There is no doubt that Galera makes a fine clustering solution. The ease at which one can setup a cluster is incredible. Recently, a query from a user on #mariadb@freenode, however, revealed a caveat which I feel is quite important and worth sharing.
Sep 10 14:16:09 <____> nirbhay: executive summary, my cluster was out of sync, and when i brought it back into sync the DB is now 3 weeks old. it updated the new node with the old node’s contents.
Sep 10 14:16:23 <____> nirbhay: galera + maria 5.5
Let me first try to explain the problem. The user has a MariaDB Galera cluster – up and running – but with stale data (3 weeks old to be precise) and another MariaDB Galera node running outside the cluster storing latest updates. Now, the user takes this node and adds to the cluster, thinking that out-of-sync cluster nodes would receive latest changes from this joining node. Unfortunately, it turned out that opposite happened – and this joiner node instead became stale (losing 3 weeks worth of updates!) when into synced with the cluster.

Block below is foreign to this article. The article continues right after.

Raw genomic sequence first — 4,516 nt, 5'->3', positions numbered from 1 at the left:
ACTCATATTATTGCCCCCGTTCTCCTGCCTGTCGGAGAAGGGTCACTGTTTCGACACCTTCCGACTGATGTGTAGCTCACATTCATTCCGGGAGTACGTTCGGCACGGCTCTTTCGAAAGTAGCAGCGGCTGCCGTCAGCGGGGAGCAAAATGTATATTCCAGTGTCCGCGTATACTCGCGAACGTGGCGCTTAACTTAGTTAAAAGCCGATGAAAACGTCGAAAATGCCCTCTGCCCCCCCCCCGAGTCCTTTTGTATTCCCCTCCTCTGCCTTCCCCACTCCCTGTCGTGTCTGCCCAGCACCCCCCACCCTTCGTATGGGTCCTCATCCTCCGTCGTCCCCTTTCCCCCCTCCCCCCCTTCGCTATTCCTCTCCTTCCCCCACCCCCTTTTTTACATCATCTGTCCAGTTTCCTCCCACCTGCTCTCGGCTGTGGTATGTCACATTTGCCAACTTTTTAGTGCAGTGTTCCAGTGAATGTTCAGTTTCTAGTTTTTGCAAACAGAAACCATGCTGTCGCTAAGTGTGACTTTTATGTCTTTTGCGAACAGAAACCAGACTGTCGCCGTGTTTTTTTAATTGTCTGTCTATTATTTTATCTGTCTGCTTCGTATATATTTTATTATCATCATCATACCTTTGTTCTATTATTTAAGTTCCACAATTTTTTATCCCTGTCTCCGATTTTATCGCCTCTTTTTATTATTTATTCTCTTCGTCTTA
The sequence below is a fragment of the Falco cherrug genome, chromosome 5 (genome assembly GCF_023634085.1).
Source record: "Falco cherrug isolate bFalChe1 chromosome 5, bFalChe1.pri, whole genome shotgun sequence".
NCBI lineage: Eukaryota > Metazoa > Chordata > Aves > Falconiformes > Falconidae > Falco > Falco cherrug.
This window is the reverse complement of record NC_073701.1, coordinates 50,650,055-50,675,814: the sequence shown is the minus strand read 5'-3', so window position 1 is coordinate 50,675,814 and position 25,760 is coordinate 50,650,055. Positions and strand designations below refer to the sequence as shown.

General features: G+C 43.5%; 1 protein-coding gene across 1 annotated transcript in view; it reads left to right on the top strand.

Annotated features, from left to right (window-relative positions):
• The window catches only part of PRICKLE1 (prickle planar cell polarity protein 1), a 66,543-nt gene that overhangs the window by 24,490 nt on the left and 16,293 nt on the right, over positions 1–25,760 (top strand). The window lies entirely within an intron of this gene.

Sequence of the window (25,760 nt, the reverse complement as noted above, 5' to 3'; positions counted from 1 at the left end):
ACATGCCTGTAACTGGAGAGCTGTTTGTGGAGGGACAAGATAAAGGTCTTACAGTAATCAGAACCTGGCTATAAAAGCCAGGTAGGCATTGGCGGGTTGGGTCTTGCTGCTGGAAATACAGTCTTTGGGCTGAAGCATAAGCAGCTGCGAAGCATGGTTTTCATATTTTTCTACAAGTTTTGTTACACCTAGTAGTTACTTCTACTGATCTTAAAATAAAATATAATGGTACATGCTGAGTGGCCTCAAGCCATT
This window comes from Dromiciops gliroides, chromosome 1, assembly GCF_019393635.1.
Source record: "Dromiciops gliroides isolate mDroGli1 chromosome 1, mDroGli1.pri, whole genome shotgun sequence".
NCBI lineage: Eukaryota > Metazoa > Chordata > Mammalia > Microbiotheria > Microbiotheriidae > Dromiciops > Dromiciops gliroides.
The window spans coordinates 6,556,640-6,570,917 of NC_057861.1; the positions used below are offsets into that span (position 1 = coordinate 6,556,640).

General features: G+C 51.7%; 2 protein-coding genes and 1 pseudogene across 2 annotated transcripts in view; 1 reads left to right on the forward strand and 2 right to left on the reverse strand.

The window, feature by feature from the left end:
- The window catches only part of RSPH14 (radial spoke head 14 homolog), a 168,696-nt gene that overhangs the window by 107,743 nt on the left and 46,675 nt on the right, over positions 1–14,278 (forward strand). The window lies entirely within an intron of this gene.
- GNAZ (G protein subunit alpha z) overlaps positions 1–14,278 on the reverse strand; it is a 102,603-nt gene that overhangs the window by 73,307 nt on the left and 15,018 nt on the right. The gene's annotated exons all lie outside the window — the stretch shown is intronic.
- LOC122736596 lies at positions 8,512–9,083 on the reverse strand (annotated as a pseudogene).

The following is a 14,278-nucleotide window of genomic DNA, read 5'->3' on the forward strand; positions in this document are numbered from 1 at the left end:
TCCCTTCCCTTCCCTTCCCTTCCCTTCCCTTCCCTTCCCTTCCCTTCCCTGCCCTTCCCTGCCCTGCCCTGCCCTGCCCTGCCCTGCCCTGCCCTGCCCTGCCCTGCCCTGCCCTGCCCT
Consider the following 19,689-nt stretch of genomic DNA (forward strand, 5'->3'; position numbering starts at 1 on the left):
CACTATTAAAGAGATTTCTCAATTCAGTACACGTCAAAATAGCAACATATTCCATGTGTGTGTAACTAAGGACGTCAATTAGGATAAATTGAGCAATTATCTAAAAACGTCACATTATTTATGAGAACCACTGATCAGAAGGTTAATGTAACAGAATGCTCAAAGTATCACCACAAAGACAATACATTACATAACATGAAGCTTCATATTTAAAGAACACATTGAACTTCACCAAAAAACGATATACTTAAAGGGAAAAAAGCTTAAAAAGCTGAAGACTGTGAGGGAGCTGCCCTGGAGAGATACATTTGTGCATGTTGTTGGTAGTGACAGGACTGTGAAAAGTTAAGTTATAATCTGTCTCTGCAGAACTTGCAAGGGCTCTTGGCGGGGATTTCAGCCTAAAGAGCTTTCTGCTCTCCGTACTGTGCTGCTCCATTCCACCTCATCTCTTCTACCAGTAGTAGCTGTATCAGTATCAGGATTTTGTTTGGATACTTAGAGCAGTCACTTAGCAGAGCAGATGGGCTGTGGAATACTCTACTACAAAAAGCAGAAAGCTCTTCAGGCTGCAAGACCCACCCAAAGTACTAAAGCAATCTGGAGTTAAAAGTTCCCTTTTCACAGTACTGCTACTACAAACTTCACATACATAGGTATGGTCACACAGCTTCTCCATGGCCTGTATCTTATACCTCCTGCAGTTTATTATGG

Actually, this is expected. When a node joins an existing Galera cluster, it receives data from one of the nodes (donor) of the cluster in order to get in sync with the cluster. During this process (aka snapshot state transfer) the node itself loses it own data (if any). This is precisely the reason why the joiner node (with latest updates) lost the recent changes in the above mentioned scenario.
So, how to handle such situations? In cases like this, one should discard the existing stale cluster and bootstrap a new cluster using the node having latest updates.